A 23.7 US fl oz (700 mL) bottle displaying both US and metric units.

There are varying standards for barrel for some specific commodities, including 31 gal for beer, 40 gal for whiskey or kerosene, and 42 gal for petroleum. The general standard for liquids is 31.5 gal or half a hogshead. The common 55 gallon size of drum for storing and transporting various products and wastes is sometimes confused with a barrel, though it is not a standard measure. In the U.S., single servings of beverages are usually measured in fluid ounces. Milk is usually sold in half pints (8 fluid ounces), pints, quarts, half gallons, and gallons. Water volume for sinks, bathtubs, ponds, swimming pools, etc., is usually stated in gallons or cubic feet. Quantities of gases are usually given in cubic feet (at one atmosphere). Minims, drams and gill are rarely used currently. The gill is often referred to as a "half-cup".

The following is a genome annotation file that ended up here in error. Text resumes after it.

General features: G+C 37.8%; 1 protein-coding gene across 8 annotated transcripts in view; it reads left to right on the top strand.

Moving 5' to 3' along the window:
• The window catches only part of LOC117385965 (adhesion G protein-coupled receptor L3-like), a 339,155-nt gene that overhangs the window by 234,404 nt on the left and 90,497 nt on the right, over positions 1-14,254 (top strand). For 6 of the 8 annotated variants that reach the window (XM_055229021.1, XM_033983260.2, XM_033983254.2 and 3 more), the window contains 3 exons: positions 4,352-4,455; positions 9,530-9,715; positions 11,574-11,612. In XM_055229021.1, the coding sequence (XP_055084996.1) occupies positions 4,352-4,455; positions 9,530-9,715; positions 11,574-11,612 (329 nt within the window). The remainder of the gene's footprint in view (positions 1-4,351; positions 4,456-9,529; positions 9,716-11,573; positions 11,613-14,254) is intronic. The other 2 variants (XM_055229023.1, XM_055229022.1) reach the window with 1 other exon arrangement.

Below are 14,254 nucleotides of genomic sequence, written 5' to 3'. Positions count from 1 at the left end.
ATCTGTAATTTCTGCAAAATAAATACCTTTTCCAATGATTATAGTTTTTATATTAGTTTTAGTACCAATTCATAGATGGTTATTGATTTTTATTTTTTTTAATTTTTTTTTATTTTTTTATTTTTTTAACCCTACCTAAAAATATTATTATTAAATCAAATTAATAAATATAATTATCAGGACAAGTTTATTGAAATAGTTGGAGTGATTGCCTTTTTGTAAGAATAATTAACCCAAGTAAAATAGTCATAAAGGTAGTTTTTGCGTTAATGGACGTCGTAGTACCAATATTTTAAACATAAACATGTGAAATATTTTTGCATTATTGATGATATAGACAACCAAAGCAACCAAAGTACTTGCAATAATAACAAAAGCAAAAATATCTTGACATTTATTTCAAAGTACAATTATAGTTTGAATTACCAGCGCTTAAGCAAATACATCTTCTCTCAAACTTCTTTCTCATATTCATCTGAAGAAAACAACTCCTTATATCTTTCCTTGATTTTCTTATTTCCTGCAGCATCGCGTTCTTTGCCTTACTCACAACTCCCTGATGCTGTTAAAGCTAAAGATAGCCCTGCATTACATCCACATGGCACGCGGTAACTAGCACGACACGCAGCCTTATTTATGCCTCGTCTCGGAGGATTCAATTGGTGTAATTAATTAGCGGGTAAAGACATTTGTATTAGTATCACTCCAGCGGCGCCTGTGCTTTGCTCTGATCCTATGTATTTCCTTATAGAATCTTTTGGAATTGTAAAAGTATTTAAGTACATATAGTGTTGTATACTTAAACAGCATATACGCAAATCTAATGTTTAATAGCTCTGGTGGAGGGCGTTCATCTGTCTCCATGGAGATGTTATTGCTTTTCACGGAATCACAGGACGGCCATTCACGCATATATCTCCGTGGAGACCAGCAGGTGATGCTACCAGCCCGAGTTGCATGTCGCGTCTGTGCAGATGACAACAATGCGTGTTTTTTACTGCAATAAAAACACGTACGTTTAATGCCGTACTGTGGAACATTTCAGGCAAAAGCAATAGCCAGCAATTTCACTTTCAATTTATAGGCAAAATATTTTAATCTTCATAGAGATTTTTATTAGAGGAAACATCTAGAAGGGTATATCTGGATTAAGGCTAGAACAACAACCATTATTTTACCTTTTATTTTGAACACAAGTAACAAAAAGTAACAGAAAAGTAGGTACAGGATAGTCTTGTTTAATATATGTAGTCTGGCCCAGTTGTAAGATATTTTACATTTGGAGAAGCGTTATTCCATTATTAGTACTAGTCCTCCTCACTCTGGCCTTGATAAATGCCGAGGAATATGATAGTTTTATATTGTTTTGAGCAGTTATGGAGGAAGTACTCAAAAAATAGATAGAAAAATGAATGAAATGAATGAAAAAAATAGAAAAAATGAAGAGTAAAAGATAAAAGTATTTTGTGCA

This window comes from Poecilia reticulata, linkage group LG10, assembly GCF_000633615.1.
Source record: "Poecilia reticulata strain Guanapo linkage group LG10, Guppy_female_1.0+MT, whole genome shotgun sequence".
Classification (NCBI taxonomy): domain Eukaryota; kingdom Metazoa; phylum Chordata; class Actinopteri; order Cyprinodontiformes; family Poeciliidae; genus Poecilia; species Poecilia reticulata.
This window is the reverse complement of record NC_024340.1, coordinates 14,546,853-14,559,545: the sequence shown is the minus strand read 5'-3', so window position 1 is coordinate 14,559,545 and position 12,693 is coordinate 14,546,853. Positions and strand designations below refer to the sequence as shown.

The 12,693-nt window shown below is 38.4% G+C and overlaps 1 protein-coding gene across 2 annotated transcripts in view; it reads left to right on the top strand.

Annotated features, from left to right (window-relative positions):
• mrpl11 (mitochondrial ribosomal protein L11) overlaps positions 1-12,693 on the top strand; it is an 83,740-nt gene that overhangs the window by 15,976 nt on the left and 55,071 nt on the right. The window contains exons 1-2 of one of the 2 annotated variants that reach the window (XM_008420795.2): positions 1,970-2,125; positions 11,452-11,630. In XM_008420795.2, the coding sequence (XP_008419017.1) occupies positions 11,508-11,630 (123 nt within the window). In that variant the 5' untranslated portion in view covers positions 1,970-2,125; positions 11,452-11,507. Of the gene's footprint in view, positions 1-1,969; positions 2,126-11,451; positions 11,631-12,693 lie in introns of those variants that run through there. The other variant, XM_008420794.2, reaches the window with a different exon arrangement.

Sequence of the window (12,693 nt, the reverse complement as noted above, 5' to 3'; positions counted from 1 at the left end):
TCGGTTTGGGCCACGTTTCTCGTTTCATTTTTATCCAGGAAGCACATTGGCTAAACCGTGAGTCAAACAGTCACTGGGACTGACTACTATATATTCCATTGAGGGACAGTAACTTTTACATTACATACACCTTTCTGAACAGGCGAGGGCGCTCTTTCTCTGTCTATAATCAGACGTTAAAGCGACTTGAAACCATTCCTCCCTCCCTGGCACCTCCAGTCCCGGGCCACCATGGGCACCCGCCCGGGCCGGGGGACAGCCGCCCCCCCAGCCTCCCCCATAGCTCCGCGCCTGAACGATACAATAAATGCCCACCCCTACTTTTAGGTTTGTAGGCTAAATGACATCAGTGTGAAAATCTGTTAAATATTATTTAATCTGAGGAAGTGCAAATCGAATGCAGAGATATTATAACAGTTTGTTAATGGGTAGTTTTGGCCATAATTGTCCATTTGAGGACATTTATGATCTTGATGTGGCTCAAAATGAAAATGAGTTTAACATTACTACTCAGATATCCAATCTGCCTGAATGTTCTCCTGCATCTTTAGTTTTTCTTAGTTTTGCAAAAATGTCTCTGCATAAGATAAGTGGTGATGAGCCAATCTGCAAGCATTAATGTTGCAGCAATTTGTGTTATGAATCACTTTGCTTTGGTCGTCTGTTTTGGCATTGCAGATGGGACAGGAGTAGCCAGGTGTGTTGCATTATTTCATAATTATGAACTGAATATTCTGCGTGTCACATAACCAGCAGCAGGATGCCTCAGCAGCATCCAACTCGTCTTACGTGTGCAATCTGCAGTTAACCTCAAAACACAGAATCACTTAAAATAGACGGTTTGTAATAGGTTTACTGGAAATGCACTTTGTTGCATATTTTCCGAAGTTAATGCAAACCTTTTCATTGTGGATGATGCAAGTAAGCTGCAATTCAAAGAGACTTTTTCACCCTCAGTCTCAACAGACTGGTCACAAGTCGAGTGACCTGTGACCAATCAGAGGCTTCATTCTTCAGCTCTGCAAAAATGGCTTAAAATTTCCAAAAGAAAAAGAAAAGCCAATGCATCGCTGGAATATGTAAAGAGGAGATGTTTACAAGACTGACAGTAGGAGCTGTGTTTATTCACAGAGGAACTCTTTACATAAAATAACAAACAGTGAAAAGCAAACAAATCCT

Dry volume[edit]

Dry volume[14]

Unit Divisions SI equivalent

1 (dry) pint (pt) 7001336003125000000♠33.6003125 cu in 6996550610471357500♠0.5506104713575 L

1 (dry) quart (qt) 2 pt 6997110122100000000♠1.101221 L

1 (dry) gallon (gal) 4 qt 6997440488400000000♠4.404884 L

1 peck (pk) 2 gal 6997880976800000000♠8.809768 L

1 bushel (bu) 4 pk 6998352390701668800♠35.23907016688 L

1 (dry) barrel (bbl) 7003705600000000000♠7056 cu in or 6997994242424242424♠3.281 bu 6999115627100000000♠115.6271 L

Dry volume is measured on a separate system, although many of the names remain the same. Small fruits and vegetables are often sold in dry pints and dry quarts. The US dry gallon is less commonly used, and was not included in the handbook that many states recognize as the authority on measurement law.[14][15] However pecks, or bushels are sometimes used—particularly for grapes, apples and similar fruits in agricultural regions.

Units of weight[edit] Main articles: Pound (force) and Pound (mass)